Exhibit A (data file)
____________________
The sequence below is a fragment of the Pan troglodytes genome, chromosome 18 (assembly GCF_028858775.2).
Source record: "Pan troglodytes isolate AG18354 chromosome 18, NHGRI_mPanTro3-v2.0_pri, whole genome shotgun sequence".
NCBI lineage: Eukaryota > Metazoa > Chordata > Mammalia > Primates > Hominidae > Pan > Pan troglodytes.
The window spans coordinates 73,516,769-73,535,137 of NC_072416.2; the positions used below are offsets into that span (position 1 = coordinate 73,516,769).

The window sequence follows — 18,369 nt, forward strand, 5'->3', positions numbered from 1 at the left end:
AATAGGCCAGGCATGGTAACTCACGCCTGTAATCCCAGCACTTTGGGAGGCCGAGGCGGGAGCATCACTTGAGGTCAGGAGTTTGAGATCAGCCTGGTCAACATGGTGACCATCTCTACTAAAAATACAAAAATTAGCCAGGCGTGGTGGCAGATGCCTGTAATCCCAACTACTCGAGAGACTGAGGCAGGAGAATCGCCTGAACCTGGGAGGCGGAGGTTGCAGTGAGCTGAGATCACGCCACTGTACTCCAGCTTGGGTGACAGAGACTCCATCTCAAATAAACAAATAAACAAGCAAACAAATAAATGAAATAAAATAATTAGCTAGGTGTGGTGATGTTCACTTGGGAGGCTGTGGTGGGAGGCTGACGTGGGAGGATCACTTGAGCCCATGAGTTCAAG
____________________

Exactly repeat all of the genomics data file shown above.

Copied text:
The sequence below is a fragment of the Pan troglodytes genome, chromosome 18 (assembly GCF_028858775.2).
Source record: "Pan troglodytes isolate AG18354 chromosome 18, NHGRI_mPanTro3-v2.0_pri, whole genome shotgun sequence".
NCBI lineage: Eukaryota > Metazoa > Chordata > Mammalia > Primates > Hominidae > Pan > Pan troglodytes.
The window spans coordinates 73,516,769-73,535,137 of NC_072416.2; the positions used below are offsets into that span (position 1 = coordinate 73,516,769).

The window sequence follows — 18,369 nt, forward strand, 5'->3', positions numbered from 1 at the left end:
AATAGGCCAGGCATGGTAACTCACGCCTGTAATCCCAGCACTTTGGGAGGCCGAGGCGGGAGCATCACTTGAGGTCAGGAGTTTGAGATCAGCCTGGTCAACATGGTGACCATCTCTACTAAAAATACAAAAATTAGCCAGGCGTGGTGGCAGATGCCTGTAATCCCAACTACTCGAGAGACTGAGGCAGGAGAATCGCCTGAACCTGGGAGGCGGAGGTTGCAGTGAGCTGAGATCACGCCACTGTACTCCAGCTTGGGTGACAGAGACTCCATCTCAAATAAACAAATAAACAAGCAAACAAATAAATGAAATAAAATAATTAGCTAGGTGTGGTGATGTTCACTTGGGAGGCTGTGGTGGGAGGCTGACGTGGGAGGATCACTTGAGCCCATGAGTTCAAG